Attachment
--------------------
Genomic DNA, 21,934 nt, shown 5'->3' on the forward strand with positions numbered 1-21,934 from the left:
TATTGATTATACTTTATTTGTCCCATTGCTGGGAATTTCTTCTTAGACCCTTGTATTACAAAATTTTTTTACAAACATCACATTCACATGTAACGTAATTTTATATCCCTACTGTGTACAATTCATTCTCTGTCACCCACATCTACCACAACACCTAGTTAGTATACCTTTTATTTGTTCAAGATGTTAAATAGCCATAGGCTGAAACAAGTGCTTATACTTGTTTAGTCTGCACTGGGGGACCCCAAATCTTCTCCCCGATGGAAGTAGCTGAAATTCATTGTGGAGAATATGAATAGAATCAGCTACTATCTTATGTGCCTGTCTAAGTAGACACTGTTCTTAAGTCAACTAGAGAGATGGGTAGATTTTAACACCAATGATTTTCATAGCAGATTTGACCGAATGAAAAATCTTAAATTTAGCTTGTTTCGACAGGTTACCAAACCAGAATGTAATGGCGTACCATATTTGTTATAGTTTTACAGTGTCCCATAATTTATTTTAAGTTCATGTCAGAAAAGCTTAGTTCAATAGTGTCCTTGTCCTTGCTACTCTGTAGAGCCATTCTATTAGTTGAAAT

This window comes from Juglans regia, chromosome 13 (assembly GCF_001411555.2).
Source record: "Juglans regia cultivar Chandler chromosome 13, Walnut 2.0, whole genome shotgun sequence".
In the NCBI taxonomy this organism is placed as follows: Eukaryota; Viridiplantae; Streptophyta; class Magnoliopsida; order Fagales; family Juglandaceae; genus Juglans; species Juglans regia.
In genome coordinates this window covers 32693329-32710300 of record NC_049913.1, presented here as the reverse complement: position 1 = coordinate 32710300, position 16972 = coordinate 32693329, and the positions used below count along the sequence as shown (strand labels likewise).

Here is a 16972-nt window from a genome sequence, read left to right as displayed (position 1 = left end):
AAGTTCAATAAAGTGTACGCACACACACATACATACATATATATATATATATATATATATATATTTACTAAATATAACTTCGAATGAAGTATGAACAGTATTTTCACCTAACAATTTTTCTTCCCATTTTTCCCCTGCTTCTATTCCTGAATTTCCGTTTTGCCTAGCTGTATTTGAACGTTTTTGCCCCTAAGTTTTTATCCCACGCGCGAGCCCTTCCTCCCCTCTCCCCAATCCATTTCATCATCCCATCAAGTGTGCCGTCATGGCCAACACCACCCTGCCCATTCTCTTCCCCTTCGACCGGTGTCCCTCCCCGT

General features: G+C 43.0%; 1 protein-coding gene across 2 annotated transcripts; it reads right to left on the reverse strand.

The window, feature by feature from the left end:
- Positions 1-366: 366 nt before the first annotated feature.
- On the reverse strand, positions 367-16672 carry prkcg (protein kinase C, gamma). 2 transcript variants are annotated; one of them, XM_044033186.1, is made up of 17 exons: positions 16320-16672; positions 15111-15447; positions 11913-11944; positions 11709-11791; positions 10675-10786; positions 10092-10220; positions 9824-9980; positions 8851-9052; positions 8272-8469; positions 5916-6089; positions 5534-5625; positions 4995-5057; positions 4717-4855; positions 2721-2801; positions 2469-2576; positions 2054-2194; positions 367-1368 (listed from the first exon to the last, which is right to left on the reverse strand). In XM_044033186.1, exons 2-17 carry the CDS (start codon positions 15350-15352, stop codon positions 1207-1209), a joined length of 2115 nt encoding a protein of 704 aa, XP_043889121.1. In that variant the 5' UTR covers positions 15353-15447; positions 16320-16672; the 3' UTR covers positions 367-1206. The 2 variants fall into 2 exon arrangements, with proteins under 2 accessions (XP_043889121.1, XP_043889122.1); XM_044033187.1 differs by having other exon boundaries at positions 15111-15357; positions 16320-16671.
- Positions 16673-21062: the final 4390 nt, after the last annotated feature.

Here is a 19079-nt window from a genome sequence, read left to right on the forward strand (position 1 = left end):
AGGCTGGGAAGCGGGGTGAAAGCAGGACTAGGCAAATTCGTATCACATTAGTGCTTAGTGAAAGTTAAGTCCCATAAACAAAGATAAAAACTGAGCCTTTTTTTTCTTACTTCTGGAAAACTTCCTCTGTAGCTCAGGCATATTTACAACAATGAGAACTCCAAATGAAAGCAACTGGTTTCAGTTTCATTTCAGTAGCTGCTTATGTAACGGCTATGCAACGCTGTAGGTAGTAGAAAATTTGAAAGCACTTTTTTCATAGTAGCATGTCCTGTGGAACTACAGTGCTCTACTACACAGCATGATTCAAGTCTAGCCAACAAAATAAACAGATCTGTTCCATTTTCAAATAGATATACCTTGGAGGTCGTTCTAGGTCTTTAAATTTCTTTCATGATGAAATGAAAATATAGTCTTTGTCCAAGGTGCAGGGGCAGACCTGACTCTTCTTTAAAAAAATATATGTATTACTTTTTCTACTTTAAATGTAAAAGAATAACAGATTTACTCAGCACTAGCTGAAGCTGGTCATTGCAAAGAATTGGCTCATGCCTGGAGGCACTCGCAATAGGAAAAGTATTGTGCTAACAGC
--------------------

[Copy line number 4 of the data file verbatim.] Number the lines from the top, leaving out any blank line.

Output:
Source record: "Juglans regia cultivar Chandler chromosome 13, Walnut 2.0, whole genome shotgun sequence".